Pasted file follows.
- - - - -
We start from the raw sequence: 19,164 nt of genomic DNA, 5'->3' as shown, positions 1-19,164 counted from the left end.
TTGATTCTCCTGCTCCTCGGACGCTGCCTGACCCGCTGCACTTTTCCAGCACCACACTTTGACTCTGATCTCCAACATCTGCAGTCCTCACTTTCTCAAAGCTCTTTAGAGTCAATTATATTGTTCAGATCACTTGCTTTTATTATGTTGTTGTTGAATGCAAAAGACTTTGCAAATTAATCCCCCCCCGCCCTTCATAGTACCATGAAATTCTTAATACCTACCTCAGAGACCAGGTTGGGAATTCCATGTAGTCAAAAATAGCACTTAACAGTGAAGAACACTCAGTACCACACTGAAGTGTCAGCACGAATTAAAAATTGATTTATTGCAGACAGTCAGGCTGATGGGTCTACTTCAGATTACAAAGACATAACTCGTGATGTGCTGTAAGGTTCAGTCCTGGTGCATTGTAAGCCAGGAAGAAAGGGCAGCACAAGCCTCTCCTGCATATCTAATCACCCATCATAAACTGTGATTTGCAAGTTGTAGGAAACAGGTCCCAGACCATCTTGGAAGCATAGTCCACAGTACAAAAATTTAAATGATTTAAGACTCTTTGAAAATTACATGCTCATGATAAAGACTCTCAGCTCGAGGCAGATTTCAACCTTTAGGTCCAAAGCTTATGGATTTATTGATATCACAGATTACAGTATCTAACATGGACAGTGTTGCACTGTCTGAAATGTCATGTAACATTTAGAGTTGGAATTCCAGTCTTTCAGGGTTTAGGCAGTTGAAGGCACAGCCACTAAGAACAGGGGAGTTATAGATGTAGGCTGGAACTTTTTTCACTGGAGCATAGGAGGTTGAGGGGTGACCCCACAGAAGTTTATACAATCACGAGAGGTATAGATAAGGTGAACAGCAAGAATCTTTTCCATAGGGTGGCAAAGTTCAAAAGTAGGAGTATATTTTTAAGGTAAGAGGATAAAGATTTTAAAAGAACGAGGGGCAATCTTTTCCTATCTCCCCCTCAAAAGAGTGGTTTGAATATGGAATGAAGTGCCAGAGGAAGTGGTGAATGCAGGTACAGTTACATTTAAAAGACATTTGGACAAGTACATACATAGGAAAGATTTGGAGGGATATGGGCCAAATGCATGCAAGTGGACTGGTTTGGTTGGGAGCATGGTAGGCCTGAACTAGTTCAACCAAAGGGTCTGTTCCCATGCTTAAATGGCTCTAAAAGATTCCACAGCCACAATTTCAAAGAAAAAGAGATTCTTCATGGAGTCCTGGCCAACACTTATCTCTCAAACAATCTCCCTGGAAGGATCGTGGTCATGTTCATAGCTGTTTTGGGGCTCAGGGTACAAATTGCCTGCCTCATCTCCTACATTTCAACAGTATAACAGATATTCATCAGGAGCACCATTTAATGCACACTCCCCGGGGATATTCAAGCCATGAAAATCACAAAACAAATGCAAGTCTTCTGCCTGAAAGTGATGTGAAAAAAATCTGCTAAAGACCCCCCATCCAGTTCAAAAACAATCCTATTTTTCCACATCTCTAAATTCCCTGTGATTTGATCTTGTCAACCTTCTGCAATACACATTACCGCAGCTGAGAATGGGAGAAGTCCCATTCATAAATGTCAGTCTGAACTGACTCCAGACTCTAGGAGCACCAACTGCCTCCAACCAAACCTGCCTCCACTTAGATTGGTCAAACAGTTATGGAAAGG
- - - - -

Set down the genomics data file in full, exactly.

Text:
We start from the raw sequence: 19,164 nt of genomic DNA, 5'->3' as shown, positions 1-19,164 counted from the left end.
TTGATTCTCCTGCTCCTCGGACGCTGCCTGACCCGCTGCACTTTTCCAGCACCACACTTTGACTCTGATCTCCAACATCTGCAGTCCTCACTTTCTCAAAGCTCTTTAGAGTCAATTATATTGTTCAGATCACTTGCTTTTATTATGTTGTTGTTGAATGCAAAAGACTTTGCAAATTAATCCCCCCCCGCCCTTCATAGTACCATGAAATTCTTAATACCTACCTCAGAGACCAGGTTGGGAATTCCATGTAGTCAAAAATAGCACTTAACAGTGAAGAACACTCAGTACCACACTGAAGTGTCAGCACGAATTAAAAATTGATTTATTGCAGACAGTCAGGCTGATGGGTCTACTTCAGATTACAAAGACATAACTCGTGATGTGCTGTAAGGTTCAGTCCTGGTGCATTGTAAGCCAGGAAGAAAGGGCAGCACAAGCCTCTCCTGCATATCTAATCACCCATCATAAACTGTGATTTGCAAGTTGTAGGAAACAGGTCCCAGACCATCTTGGAAGCATAGTCCACAGTACAAAAATTTAAATGATTTAAGACTCTTTGAAAATTACATGCTCATGATAAAGACTCTCAGCTCGAGGCAGATTTCAACCTTTAGGTCCAAAGCTTATGGATTTATTGATATCACAGATTACAGTATCTAACATGGACAGTGTTGCACTGTCTGAAATGTCATGTAACATTTAGAGTTGGAATTCCAGTCTTTCAGGGTTTAGGCAGTTGAAGGCACAGCCACTAAGAACAGGGGAGTTATAGATGTAGGCTGGAACTTTTTTCACTGGAGCATAGGAGGTTGAGGGGTGACCCCACAGAAGTTTATACAATCACGAGAGGTATAGATAAGGTGAACAGCAAGAATCTTTTCCATAGGGTGGCAAAGTTCAAAAGTAGGAGTATATTTTTAAGGTAAGAGGATAAAGATTTTAAAAGAACGAGGGGCAATCTTTTCCTATCTCCCCCTCAAAAGAGTGGTTTGAATATGGAATGAAGTGCCAGAGGAAGTGGTGAATGCAGGTACAGTTACATTTAAAAGACATTTGGACAAGTACATACATAGGAAAGATTTGGAGGGATATGGGCCAAATGCATGCAAGTGGACTGGTTTGGTTGGGAGCATGGTAGGCCTGAACTAGTTCAACCAAAGGGTCTGTTCCCATGCTTAAATGGCTCTAAAAGATTCCACAGCCACAATTTCAAAGAAAAAGAGATTCTTCATGGAGTCCTGGCCAACACTTATCTCTCAAACAATCTCCCTGGAAGGATCGTGGTCATGTTCATAGCTGTTTTGGGGCTCAGGGTACAAATTGCCTGCCTCATCTCCTACATTTCAACAGTATAACAGATATTCATCAGGAGCACCATTTAATGCACACTCCCCGGGGATATTCAAGCCATGAAAATCACAAAACAAATGCAAGTCTTCTGCCTGAAAGTGATGTGAAAAAAATCTGCTAAAGACCCCCCATCCAGTTCAAAAACAATCCTATTTTTCCACATCTCTAAATTCCCTGTGATTTGATCTTGTCAACCTTCTGCAATACACATTACCGCAGCTGAGAATGGGAGAAGTCCCATTCATAAATGTCAGTCTGAACTGACTCCAGACTCTAGGAGCACCAACTGCCTCCAACCAAACCTGCCTCCACTTAGATTGGTCAAACAGTTATGGAAAGG